To address this challenge, frameworks, processes, and tools were developed that enabled the delivery of roadmaps in a common language and format. Joint sign-off by both business and technology executives increased shared understanding, ownership, and accountability. With an enterprise view, the EA team was able to assess the impact of investment decisions across business and technology, enabling planning and portfolio management to move up the maturity curve. Among their newly gained benefits: increased interaction between business and technology leaders that led to a common vision; a continuous and repeatable mechanism that allowed ongoing investment plan revision; savings from more than 60 synergies identified across business unit roadmaps; and increased EA's credibility.
"If EA is to make a difference I would expect mechanisms to be in place to execute its influence in project portfolio management and development projects," said Bob Marsh, a judge of the Enterprise Architecture Awards. "[Barclay's demonstrated] excellent, well-thought-out linkage to the business [with] good consideration of communication and governance."
The team could not have completed the project without a team of architects and practitioners who could engage all facets of the business. For two years, the team created a community of chief architects and roadmap practitioners who brought a cross-functional view of business and IT architecture to roadmap planning. By successfully engaging business executives, technology leadership, business systems planning, governance, finance, risk and control, service delivery and operations, and in-country technology teams globally, Barclay's was able to develop roadmaps at least three years out for all business units.
Discover Financial Services
With 10,500 employees and 1,400 IT professionals, Discover Financial Services has a big IT footprint. IT supports all lines of business, from credit card issuing to direct banking to payment services. Discover operates with a "less is more" corporate philosophy and the EA department has fewer than 15 people.
In late 2007, Discover IT management saw great potential in recasting the EA function from being solely focused on EA technical analysis and standards to being a facilitator of strategic business alignment across the company. The company launched its Enterprise Architecture Repository project to incorporate a more efficient use of EA capabilities by all stakeholders in the company.
With this repository, the EA team has established five new core competencies: improve the business through IT strategic alignment, coordinate innovation across the company, act as a center for professional (certified) EA architects, aggregate technical "meta" information, and provide governance for technology standards across Discover.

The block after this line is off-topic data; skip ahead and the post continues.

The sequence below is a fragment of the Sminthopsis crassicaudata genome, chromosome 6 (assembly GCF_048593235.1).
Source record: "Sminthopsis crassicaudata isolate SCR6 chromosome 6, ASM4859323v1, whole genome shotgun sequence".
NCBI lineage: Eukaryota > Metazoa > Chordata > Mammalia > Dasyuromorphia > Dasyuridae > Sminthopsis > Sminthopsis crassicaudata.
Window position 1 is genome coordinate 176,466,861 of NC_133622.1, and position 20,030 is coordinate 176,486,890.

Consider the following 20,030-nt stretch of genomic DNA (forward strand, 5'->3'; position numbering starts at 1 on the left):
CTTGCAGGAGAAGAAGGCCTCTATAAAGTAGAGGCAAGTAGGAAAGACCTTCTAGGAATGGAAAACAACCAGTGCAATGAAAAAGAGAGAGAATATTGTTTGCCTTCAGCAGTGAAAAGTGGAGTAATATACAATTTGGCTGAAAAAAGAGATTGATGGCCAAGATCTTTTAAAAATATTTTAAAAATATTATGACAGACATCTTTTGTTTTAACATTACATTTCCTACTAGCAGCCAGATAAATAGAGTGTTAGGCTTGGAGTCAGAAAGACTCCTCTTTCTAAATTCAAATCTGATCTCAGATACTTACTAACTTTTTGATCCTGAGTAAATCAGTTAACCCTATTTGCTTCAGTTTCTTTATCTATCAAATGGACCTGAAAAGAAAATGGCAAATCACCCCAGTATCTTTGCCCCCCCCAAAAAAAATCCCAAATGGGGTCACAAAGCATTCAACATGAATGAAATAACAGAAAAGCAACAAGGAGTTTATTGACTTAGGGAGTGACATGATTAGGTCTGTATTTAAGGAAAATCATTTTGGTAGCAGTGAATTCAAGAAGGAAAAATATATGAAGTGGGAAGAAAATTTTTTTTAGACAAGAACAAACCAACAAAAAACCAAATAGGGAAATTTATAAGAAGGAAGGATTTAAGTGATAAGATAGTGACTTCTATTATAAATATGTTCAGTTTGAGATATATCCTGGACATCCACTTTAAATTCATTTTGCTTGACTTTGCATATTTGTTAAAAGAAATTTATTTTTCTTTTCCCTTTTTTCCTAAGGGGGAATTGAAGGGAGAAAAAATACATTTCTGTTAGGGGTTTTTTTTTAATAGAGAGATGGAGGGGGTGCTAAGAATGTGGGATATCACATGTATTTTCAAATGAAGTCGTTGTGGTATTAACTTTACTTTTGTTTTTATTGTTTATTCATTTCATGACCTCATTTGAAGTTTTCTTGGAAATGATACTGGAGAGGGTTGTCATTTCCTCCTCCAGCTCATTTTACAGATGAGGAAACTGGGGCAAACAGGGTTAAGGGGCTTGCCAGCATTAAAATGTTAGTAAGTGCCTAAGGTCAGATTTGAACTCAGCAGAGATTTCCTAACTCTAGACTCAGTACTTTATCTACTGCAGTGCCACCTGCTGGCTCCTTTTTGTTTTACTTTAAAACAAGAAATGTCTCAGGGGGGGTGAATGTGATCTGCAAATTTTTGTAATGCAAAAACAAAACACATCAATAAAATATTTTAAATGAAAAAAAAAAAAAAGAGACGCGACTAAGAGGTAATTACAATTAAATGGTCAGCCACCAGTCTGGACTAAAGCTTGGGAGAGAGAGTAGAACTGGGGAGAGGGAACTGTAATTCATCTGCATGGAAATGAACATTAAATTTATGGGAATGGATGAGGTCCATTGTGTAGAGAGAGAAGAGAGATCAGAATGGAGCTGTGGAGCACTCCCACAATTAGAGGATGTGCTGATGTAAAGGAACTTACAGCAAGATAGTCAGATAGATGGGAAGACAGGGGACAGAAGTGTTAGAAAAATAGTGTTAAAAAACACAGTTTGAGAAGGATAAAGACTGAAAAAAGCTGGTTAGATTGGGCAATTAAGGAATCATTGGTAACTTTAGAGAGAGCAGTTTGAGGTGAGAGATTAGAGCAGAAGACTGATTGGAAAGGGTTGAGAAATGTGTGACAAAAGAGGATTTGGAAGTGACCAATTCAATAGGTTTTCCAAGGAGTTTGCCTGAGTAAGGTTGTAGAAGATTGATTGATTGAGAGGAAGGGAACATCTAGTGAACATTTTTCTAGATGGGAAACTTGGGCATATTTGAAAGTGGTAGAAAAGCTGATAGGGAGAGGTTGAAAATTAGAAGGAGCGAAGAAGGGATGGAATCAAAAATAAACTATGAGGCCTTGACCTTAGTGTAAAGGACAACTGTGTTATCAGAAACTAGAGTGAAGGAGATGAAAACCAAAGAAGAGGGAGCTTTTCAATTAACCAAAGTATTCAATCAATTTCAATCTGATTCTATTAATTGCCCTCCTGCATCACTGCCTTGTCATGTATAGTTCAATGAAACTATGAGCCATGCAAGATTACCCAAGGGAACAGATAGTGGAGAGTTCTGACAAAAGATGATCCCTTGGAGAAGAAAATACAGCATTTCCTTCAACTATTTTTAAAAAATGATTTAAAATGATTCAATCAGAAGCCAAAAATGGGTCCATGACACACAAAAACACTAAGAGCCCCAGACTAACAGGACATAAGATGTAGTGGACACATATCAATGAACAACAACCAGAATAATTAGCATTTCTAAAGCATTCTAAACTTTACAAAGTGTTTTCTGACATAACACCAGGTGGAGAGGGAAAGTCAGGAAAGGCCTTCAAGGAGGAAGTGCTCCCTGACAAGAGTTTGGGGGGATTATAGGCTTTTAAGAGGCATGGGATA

The investment in an EA Repository and metadata has yielded efficiencies that have led Discover to more effective technical assessments -- a process that was once quite cumbersome. By introducing the EA Repository, the company was able to identify expensive and outdated legacy applications that resulted in application "tuning." This step alone provided $500,000 in processing cost savings.
With a complete view of all IT across the company, strategic business assessments of proposed projects are now completed in a timely and well-organized manner. As an example, Discover's Architecture Review Board, which evaluates and governs all IT-related projects, has seen substantial reductions in the review and approval process. In 2007 only 40 percent of submitted designs were reviewed and approved in less than 10 days, but by the end of 2009 that number increased to 92 percent.
"If EA is to make a different, I would expect mechanisms to be in place to execute its influence in project portfolio management and development projects," noted Marsh. "It's important to consider how to measure this and even better to have already noted benefits."
With the EA Repository project, Discover has enjoyed significant cost conservation: As a direct result of the project and the Architecture Review Board improvements, the company saw $4.4 million in IT savings and/or cost avoidance in 2009; in the first quarter of 2010 it has already documented $390,000 worth of savings. Not only does the EA Repository serve as a central tool for the overall IT governance process, more importantly, through the increased visibility that it offers, EA is able to contribute to strategic business decisions and to the operations of a more cost-efficient organization.
Skandia UK & International
Transformation is a word that gets thrown around frequently in business and in IT. But in the case of Skandia UK & International, which is owned by Old Mutual, transforming the IT department did indeed occur during the past two years in anticipation of projected business growth in the UK financial services market.
The IT organization was tasked with increasing capacity so that Skandia could build multiple systems to support business growth and enter new markets, as well as reduce risk, increase the certainty of delivery, and lower costs (the latter through the use of offshore partners).